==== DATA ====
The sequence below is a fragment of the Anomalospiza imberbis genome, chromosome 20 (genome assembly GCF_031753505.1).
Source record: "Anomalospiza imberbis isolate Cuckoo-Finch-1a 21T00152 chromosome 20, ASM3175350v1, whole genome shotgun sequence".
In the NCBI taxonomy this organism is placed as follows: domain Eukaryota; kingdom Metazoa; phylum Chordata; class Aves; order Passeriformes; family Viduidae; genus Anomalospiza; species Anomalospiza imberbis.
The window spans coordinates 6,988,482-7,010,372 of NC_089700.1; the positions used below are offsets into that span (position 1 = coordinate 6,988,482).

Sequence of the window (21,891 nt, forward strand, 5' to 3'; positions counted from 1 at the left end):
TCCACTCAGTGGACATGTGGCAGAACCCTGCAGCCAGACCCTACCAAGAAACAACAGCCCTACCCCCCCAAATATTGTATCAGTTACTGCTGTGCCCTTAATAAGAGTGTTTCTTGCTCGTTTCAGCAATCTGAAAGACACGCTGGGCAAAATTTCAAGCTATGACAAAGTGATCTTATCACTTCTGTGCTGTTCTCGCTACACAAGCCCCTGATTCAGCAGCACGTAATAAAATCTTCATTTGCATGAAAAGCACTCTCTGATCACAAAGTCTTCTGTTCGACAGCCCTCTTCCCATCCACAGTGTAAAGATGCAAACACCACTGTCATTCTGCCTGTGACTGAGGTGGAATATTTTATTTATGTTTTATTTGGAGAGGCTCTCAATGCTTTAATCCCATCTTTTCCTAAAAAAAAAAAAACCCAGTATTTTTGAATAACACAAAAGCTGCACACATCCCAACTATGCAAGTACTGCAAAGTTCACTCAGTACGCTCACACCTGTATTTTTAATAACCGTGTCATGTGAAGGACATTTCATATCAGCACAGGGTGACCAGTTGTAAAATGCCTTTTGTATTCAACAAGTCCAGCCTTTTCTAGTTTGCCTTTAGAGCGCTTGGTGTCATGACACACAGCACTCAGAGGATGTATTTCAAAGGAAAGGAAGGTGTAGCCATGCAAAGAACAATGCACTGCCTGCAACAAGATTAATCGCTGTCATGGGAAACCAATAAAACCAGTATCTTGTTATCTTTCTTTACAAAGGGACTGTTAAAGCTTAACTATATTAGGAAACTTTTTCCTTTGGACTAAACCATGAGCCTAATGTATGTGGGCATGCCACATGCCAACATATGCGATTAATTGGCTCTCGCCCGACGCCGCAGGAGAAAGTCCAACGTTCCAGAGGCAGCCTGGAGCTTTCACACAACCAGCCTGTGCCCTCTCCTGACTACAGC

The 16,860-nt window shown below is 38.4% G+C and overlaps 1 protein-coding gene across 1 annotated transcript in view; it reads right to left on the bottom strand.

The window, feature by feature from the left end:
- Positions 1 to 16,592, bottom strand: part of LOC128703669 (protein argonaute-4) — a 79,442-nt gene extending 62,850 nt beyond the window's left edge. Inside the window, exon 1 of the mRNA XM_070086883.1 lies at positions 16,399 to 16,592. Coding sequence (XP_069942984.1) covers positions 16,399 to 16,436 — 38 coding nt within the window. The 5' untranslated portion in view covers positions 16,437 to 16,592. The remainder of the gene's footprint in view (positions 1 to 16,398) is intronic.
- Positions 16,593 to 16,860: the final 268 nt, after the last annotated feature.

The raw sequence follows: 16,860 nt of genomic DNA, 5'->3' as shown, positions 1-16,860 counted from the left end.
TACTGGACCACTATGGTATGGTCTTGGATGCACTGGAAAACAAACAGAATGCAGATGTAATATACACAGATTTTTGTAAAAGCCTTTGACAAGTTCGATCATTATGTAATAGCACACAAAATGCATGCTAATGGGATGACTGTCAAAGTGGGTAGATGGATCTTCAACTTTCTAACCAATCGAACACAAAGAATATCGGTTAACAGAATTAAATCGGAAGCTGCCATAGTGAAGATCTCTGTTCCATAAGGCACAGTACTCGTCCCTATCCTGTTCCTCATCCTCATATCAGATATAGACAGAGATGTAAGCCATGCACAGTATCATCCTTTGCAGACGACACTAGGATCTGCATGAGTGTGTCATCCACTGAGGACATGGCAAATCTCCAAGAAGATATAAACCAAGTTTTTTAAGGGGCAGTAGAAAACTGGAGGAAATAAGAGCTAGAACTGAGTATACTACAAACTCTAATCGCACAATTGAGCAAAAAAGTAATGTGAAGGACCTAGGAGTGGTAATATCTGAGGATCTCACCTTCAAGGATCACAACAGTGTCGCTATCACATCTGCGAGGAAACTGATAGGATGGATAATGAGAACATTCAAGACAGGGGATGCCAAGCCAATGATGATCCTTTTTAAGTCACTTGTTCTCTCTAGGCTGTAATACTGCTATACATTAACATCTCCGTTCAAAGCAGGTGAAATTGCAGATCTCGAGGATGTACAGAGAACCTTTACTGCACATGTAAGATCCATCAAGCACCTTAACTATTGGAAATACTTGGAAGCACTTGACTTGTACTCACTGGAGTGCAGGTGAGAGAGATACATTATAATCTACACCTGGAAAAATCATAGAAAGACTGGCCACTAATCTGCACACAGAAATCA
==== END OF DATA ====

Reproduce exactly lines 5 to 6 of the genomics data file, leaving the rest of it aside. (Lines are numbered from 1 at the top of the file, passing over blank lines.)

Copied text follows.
Sequence of the window (21,891 nt, forward strand, 5' to 3'; positions counted from 1 at the left end):
TCCACTCAGTGGACATGTGGCAGAACCCTGCAGCCAGACCCTACCAAGAAACAACAGCCCTACCCCCCCAAATATTGTATCAGTTACTGCTGTGCCCTTAATAAGAGTGTTTCTTGCTCGTTTCAGCAATCTGAAAGACACGCTGGGCAAAATTTCAAGCTATGACAAAGTGATCTTATCACTTCTGTGCTGTTCTCGCTACACAAGCCCCTGATTCAGCAGCACGTAATAAAATCTTCATTTGCATGAAAAGCACTCTCTGATCACAAAGTCTTCTGTTCGACAGCCCTCTTCCCATCCACAGTGTAAAGATGCAAACACCACTGTCATTCTGCCTGTGACTGAGGTGGAATATTTTATTTATGTTTTATTTGGAGAGGCTCTCAATGCTTTAATCCCATCTTTTCCTAAAAAAAAAAAAACCCAGTATTTTTGAATAACACAAAAGCTGCACACATCCCAACTATGCAAGTACTGCAAAGTTCACTCAGTACGCTCACACCTGTATTTTTAATAACCGTGTCATGTGAAGGACATTTCATATCAGCACAGGGTGACCAGTTGTAAAATGCCTTTTGTATTCAACAAGTCCAGCCTTTTCTAGTTTGCCTTTAGAGCGCTTGGTGTCATGACACACAGCACTCAGAGGATGTATTTCAAAGGAAAGGAAGGTGTAGCCATGCAAAGAACAATGCACTGCCTGCAACAAGATTAATCGCTGTCATGGGAAACCAATAAAACCAGTATCTTGTTATCTTTCTTTACAAAGGGACTGTTAAAGCTTAACTATATTAGGAAACTTTTTCCTTTGGACTAAACCATGAGCCTAATGTATGTGGGCATGCCACATGCCAACATATGCGATTAATTGGCTCTCGCCCGACGCCGCAGGAGAAAGTCCAACGTTCCAGAGGCAGCCTGGAGCTTTCACACAACCAGCCTGTGCCCTCTCCTGACTACAGC